If you crave for the sweetness and softness of Nigerian bread, then the famous Agege Bread is what you should go for. A spread of any type might be its best accompaniment!
Beans are one of the most popular legumes in African cooking for their high protein. This particular type of Brown beans is otherwise called `honey beans´ or ewa oloyin in Nigeria. It is known to cook faster than the ´White beans´.
A popular crunchy Nigerian snack made with dough (flour, butter sugar), Chin chin is a go-to snack any time of the day. Delicious!
Egusi (Melon Seed)
Egusi is a seed rich in fat and protein which, after being dried and ground, can be used to prepare the tasty and delicious Egusi soup.
This is unsalted fish, mostly cod which has been dried by cold air. This preserves the fish for a very long time. Stockfish can be used to prepare soups and is commonly used in Eastern Nigeria.
Crayfish are freshwater crustaceans which are dried and/or smoked and can be used as an ingredient in preparing various delicacies. It gives a nice taste and aroma to any meal. Tasty!
Other Nigerian products can be found in Asian Spices Food Market.
Garri, also known as Cassava flakes, are made from Cassava. It is a household food in Nigerian homes and probably a favourite as it can be devoured either as a snack or used as a key ingredient in main meals. Pour some Garri in a bowl, add wáter, milk, sugar (if you like) and even groundnut/ peanut and you have the soaked garri meal. “Garri can also be used to make eba which can be had with any soup”, Jeff recommends.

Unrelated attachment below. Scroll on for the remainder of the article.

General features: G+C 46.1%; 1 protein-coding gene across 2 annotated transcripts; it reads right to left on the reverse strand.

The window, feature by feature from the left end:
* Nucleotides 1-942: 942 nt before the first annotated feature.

Okra is used to make the popular Okro Soup in Nigeria. Okra is a healthy vegetable and can be prepared with either fish or meat. It is best used fresh and the Okro soup can be had with eba, fufu or pounded yam.
Yam is a tuber crop that can be easily grown in Nigeria. It contains mostly carbohydrates and can be used to prepare different meals. Yam can be boiled or fried and had with a sauce. It can also be used to make pounded yam which is had with any of the different kinds of soups.
Thank you to everyone in the article who provided me with an in depth look at the foreign food markets in Dublin.
Any markets that we should be visiting? Do let me know in the comments below. Have a lovely day!